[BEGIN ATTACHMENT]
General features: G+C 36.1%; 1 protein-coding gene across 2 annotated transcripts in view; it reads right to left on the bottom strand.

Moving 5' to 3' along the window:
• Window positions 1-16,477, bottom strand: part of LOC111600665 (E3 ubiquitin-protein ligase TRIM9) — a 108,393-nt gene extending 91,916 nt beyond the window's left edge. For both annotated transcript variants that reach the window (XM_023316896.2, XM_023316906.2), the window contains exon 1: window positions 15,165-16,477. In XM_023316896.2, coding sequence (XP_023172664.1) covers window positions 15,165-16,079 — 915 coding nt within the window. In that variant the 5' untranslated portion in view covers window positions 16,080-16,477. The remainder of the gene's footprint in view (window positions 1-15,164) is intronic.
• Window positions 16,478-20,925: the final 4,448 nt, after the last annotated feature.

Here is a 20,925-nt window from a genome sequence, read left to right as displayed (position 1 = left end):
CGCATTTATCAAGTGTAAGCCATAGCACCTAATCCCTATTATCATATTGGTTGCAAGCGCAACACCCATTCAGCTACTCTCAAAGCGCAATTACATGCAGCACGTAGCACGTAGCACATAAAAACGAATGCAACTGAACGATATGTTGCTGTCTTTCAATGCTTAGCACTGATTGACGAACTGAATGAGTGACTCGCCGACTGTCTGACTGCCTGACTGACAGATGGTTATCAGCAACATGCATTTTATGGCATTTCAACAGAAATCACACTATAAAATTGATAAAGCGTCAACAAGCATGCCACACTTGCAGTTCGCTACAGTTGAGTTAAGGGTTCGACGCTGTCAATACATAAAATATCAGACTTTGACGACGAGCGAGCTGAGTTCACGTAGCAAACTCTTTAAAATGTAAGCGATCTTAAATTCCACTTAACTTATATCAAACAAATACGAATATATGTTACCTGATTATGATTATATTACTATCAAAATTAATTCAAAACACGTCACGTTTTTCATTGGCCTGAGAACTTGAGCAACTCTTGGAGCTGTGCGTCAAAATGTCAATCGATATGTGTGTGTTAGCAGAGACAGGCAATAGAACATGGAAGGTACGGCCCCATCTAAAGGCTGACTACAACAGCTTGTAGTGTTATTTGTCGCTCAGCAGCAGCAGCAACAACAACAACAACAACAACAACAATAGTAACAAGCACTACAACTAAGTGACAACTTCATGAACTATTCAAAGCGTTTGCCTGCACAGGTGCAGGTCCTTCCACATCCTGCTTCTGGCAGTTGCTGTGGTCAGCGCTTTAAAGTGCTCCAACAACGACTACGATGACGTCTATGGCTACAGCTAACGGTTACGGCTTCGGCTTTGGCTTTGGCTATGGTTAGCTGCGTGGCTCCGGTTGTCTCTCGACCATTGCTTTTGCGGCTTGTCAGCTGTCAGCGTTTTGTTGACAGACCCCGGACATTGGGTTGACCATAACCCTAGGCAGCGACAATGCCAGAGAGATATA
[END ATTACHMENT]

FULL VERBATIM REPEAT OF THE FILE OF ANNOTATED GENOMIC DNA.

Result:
General features: G+C 36.1%; 1 protein-coding gene across 2 annotated transcripts in view; it reads right to left on the bottom strand.

Moving 5' to 3' along the window:
• Window positions 1-16,477, bottom strand: part of LOC111600665 (E3 ubiquitin-protein ligase TRIM9) — a 108,393-nt gene extending 91,916 nt beyond the window's left edge. For both annotated transcript variants that reach the window (XM_023316896.2, XM_023316906.2), the window contains exon 1: window positions 15,165-16,477. In XM_023316896.2, coding sequence (XP_023172664.1) covers window positions 15,165-16,079 — 915 coding nt within the window. In that variant the 5' untranslated portion in view covers window positions 16,080-16,477. The remainder of the gene's footprint in view (window positions 1-15,164) is intronic.
• Window positions 16,478-20,925: the final 4,448 nt, after the last annotated feature.

Here is a 20,925-nt window from a genome sequence, read left to right as displayed (position 1 = left end):
CGCATTTATCAAGTGTAAGCCATAGCACCTAATCCCTATTATCATATTGGTTGCAAGCGCAACACCCATTCAGCTACTCTCAAAGCGCAATTACATGCAGCACGTAGCACGTAGCACATAAAAACGAATGCAACTGAACGATATGTTGCTGTCTTTCAATGCTTAGCACTGATTGACGAACTGAATGAGTGACTCGCCGACTGTCTGACTGCCTGACTGACAGATGGTTATCAGCAACATGCATTTTATGGCATTTCAACAGAAATCACACTATAAAATTGATAAAGCGTCAACAAGCATGCCACACTTGCAGTTCGCTACAGTTGAGTTAAGGGTTCGACGCTGTCAATACATAAAATATCAGACTTTGACGACGAGCGAGCTGAGTTCACGTAGCAAACTCTTTAAAATGTAAGCGATCTTAAATTCCACTTAACTTATATCAAACAAATACGAATATATGTTACCTGATTATGATTATATTACTATCAAAATTAATTCAAAACACGTCACGTTTTTCATTGGCCTGAGAACTTGAGCAACTCTTGGAGCTGTGCGTCAAAATGTCAATCGATATGTGTGTGTTAGCAGAGACAGGCAATAGAACATGGAAGGTACGGCCCCATCTAAAGGCTGACTACAACAGCTTGTAGTGTTATTTGTCGCTCAGCAGCAGCAGCAACAACAACAACAACAACAACAACAATAGTAACAAGCACTACAACTAAGTGACAACTTCATGAACTATTCAAAGCGTTTGCCTGCACAGGTGCAGGTCCTTCCACATCCTGCTTCTGGCAGTTGCTGTGGTCAGCGCTTTAAAGTGCTCCAACAACGACTACGATGACGTCTATGGCTACAGCTAACGGTTACGGCTTCGGCTTTGGCTTTGGCTATGGTTAGCTGCGTGGCTCCGGTTGTCTCTCGACCATTGCTTTTGCGGCTTGTCAGCTGTCAGCGTTTTGTTGACAGACCCCGGACATTGGGTTGACCATAACCCTAGGCAGCGACAATGCCAGAGAGATATA